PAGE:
This article is part of Endurance Planet’s ultrarunning article series. If you have questions, comments or feedback about “Lower Back Pain and Running an Ultra”, please leave it below in the comments section…
Lower back pain can happen whether it’s just regular daily activities or the intense training and competition of an ultramarathon. More often than not the problem for ultrarunners is poor posture. Some practitioners of this extremely challenging sport just aren’t conscious and don’t notice how far their spines bend backwards when running.
Admittedly, the resulting fatigue involved in running all those miles can easily make one lose focus. It’s hard to worry about running form when you’re also dealing with thirst, hunger, and all the other aches that come with an ultramarathon. But without proper form weight doesn’t get distributed evenly and the lower back gets more load than it should carry. Naturally that part of your body is going to complain.
Stabilizing and mobilizing muscles
Poor posture is often the result of weak core muscles – those groups in your abdomen, hips and back. Because certain sports involve only a particular range of movements, some muscle groups get more developed than others. This muscle imbalance can easily lead to improper movement and form. To better understand this, you can divide your muscles into two general kinds, those that help you move and those that help you control movement. A well-developed example of mobilizing muscles in runners is the hamstring, while the iliotibial band is an example of a stabilizing muscle.
Mobilizing muscles are unavoidably built up in the course of training. It’s the stabilizing ones that are sometimes taken for granted. In terms of the lower back, some of the muscles you ought to focus on strengthening are the transverse abdominals, multifidus, and pelvic floor. These three are known to support the spine and with more strength can be developed to reduce excessive movement of that particular body part and area. The glutes are said to be important as well as they help keep the pelvis steady especially when bearing weight only on one leg – the actual state that occurs with every foot strike. A steady pelvis is a stable and supportive platform for your lower back.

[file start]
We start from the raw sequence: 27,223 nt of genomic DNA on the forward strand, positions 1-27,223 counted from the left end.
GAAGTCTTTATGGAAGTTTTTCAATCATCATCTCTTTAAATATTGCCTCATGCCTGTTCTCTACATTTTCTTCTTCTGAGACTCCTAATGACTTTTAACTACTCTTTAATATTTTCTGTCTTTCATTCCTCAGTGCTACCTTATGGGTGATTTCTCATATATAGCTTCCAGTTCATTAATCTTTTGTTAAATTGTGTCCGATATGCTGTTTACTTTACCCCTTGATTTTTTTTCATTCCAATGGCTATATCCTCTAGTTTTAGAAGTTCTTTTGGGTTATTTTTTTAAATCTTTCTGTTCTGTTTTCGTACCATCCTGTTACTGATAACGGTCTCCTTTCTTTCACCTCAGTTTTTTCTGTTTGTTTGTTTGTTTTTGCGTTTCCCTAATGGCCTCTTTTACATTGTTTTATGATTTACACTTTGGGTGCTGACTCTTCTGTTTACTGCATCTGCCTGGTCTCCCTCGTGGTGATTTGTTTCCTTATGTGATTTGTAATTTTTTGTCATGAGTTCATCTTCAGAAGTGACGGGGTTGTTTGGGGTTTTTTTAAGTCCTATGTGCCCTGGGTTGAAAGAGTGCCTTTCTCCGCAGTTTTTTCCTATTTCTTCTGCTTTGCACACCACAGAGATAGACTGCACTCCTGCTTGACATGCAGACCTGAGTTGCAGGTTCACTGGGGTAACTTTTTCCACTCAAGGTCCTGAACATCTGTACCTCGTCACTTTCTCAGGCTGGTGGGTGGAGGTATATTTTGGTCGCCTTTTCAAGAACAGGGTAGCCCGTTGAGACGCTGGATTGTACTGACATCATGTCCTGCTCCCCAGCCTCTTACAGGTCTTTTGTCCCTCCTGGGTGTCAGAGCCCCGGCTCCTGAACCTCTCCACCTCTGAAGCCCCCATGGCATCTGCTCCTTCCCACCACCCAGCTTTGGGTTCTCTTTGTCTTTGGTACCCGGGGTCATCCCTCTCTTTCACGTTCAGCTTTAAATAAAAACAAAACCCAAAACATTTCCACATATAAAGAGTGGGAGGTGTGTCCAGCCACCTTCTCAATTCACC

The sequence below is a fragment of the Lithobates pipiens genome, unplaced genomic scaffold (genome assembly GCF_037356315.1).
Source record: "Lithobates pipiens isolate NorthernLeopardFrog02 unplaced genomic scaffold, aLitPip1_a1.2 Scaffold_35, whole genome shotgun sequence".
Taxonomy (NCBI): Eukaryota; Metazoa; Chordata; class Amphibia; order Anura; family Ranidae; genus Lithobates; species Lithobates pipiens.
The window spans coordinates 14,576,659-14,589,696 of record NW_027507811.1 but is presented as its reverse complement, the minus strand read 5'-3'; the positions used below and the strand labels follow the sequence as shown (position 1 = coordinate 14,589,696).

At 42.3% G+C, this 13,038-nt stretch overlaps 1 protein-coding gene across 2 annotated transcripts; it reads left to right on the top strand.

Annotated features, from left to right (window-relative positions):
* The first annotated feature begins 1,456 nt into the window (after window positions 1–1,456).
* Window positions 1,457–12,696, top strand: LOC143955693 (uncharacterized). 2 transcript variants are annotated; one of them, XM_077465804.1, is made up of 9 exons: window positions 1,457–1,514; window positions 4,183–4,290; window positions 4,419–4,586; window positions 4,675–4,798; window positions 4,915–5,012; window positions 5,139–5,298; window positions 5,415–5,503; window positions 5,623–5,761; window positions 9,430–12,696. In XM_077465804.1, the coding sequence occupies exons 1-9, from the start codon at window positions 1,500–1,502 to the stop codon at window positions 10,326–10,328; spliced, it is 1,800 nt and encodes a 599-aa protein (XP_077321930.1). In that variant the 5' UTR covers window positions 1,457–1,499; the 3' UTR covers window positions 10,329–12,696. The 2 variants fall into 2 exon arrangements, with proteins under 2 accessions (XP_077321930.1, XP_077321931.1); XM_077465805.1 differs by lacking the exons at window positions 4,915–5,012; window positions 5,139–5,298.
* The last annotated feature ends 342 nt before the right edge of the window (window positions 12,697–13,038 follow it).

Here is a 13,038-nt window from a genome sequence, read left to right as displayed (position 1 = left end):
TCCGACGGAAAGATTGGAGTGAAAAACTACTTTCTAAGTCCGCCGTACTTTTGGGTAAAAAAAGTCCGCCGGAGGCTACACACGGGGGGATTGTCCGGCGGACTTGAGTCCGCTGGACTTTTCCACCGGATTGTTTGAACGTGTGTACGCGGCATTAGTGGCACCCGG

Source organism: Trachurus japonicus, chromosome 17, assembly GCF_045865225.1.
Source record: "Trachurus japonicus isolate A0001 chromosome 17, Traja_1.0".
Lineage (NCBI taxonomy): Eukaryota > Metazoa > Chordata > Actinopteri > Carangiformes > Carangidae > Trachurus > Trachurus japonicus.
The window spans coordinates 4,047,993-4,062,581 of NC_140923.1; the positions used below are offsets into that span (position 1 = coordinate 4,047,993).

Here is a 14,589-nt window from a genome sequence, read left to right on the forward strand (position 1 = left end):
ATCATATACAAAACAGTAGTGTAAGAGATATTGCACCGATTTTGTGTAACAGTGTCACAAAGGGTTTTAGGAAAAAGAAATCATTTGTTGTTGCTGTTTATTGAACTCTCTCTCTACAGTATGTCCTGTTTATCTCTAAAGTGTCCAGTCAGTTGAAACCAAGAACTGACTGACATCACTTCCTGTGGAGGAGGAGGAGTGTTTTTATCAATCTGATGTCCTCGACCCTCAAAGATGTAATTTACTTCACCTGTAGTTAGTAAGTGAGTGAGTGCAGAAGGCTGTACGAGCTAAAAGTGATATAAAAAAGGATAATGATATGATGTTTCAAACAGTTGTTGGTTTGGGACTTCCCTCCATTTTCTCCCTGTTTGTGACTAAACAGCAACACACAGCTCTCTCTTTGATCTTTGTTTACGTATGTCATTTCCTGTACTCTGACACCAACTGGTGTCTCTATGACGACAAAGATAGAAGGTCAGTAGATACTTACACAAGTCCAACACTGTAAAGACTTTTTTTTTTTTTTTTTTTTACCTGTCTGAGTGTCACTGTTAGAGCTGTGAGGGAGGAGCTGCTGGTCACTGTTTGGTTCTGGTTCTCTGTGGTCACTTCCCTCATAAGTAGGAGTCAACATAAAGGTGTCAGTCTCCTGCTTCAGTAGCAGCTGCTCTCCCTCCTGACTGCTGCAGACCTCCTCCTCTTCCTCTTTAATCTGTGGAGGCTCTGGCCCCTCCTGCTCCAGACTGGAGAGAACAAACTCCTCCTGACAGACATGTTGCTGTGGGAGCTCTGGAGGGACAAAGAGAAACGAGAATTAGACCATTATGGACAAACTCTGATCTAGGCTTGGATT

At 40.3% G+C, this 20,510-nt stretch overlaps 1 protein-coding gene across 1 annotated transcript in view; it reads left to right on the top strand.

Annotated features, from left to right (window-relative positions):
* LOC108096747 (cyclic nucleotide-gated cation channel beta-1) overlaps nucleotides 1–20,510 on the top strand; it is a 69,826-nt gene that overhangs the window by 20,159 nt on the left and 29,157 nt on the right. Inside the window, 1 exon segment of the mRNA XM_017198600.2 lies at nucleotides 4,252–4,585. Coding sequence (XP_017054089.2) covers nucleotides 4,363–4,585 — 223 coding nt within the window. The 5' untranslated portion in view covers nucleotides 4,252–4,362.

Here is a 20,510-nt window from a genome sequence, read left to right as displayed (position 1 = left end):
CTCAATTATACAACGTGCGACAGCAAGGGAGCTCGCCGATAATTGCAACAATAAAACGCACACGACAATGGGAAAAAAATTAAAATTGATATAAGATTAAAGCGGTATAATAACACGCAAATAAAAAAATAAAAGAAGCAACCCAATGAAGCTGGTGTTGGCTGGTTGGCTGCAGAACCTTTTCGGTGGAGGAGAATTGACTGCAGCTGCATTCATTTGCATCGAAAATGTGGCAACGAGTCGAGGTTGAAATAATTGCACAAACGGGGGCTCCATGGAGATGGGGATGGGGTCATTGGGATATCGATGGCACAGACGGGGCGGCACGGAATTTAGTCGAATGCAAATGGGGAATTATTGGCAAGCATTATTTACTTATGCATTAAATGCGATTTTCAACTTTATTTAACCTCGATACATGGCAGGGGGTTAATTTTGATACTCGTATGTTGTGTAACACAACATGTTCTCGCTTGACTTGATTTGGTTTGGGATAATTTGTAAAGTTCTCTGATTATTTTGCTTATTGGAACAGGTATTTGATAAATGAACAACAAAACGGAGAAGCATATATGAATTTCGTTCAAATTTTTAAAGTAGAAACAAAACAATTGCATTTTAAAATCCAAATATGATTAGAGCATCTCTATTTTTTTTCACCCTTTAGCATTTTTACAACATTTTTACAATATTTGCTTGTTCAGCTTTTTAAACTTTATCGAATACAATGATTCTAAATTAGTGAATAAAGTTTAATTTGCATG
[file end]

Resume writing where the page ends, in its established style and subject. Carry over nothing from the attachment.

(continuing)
Strength building and coordination
You probably won’t find a lack of materials and references when it comes to strengthening core muscles, from the standard crunches for the abdomen to the more inventive ones that are meant to build up the glutes. There is a recent study however from the University of Copenhagen that proposes coordination be developed alongside muscle strength.
Having stronger stabilizing muscles increase the capacity to maintain better posture and efficient movements but according to the Copenhagen study that may not be the only way to achieve optimum biomechanics. The researchers divided the volunteers, all of whom have experienced lower back pain, into two groups. One group did the typical strength and endurance exercises for the lower back. The other group carried out special coordination exercises. After the set 3-month period, both groups were asked to accomplish a certain series of workouts that would test their backs. There were no significant differences in performance between the strength-trained group and the one trained in enhanced coordination. Strength may but will not always lead to better movement. You can develop agility in parallel and still save your lower back from pain.
Do you have questions about managing lower back pain, or what you’ve read so far? Do you have any ultrarunning pointers of your own to add? Please leave your feedback, comments and questions below, and we promise we’ll respond.